Here's one nugget:
By the time I encountered Cory Bray, a towering senior from the University of Pennsylvania's Wharton School of Business, the beer was flowing freely. "The people opposed to the war aren't putting their asses on the line," Bray boomed from beside the bar. Then why isn't he putting his ass on the line? "I'm not putting my ass on the line because I had the opportunity to go to the number-one business school in the country," he declared, his voice rising in defensive anger, "and I wasn't going to pass that up."And besides, being a College Republican is so much more fun than counterinsurgency warfare. Like their president, these clowns are only interested in waging war with your kids.
Bray recounted the pride he and his buddies had felt walking through the center of campus last fall waving a giant American flag, wearing cowboy boots and hats with the letters B-U-S-H painted on their bare chests. "We're the big guys," he said. "We're the ones who stand up for what we believe in. The College Democrats just sit around talking about how much they hate Bush. We actually do shit."
I chatted for a while with Collin Kelley, a senior at Washington State with a vague resemblance to the studly actor Orlando Bloom. Kelley told me he's "sick and tired of people saying our troops are dying in vain" and added, "This isn't an invasion of Iraq, it's a liberation--as David Horowitz said." When I asked him why he was staying on campus rather than fighting the good fight, he rubbed his shoulder and described a nagging football injury from high school. Plus, his parents didn't want him to go. "They're old hippies," Kelley said.I am an old hippie too. And though I am not a parent I understand the idea of not wanting to send your kid off to a war to die.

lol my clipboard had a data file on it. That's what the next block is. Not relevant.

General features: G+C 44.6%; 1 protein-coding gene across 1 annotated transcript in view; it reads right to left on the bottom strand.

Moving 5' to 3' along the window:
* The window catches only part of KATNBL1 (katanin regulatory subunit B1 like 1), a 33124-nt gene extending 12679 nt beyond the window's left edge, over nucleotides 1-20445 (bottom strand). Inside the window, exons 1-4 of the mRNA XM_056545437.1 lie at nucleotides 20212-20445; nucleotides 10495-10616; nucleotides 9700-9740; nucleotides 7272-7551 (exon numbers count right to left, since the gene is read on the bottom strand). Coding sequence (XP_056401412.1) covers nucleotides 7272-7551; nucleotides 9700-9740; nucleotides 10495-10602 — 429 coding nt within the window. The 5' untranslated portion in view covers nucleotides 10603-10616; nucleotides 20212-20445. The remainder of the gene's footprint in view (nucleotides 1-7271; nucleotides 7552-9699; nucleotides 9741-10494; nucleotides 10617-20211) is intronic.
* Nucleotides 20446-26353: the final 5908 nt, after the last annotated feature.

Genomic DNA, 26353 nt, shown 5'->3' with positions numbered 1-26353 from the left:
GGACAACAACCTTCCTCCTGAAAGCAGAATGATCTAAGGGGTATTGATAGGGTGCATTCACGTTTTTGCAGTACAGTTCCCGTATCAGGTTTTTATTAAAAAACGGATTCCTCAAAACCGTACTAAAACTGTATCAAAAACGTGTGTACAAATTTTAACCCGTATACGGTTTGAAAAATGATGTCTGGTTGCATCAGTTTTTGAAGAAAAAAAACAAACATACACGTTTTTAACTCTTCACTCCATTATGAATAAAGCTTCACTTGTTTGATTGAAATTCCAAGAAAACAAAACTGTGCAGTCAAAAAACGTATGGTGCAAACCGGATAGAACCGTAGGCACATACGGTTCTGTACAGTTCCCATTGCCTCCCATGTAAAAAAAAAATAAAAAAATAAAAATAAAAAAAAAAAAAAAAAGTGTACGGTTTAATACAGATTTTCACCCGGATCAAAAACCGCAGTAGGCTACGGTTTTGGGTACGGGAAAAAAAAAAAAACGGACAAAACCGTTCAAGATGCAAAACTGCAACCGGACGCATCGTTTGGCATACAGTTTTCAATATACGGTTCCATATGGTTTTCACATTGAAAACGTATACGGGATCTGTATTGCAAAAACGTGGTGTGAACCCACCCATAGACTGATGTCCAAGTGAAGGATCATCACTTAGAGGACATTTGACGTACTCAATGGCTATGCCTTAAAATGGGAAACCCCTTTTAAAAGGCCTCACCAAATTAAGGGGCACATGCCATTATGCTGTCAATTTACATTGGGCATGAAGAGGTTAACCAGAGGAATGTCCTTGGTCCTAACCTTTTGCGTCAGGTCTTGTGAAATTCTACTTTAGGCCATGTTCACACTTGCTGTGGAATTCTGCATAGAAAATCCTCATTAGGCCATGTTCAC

Munching on a quesadilla at a table nearby was Edward Hauser, a senior at St. Edwards University in Austin, Texas--a liberal school in a liberal town in the ultimate red state of Texas. "Austin is ninety square miles insulated from reality," Hauser said. When I broached the issue of Iraq, he replied, "I support our country. I support our troops." So why isn't he there?
"I know that I'm going to be better staying here and working to convince people why we're there [in Iraq]," Hauser explained, pausing in thought. "I'm a fighter, but with words."
So, college Republicans have have too much to do back home — things that are more important than helping ensure the success of the war they support so much when it comes to other people serving and risking their lives. It's contemptable when supporters of the war spend more time worrying about their own lives rather than working to help the war succeed.
Their faliure to enlist suggests that their support of the war doesn’t extend to any sort of real, personal commitment that would place themselves in harm’s way.
Hattip to Pam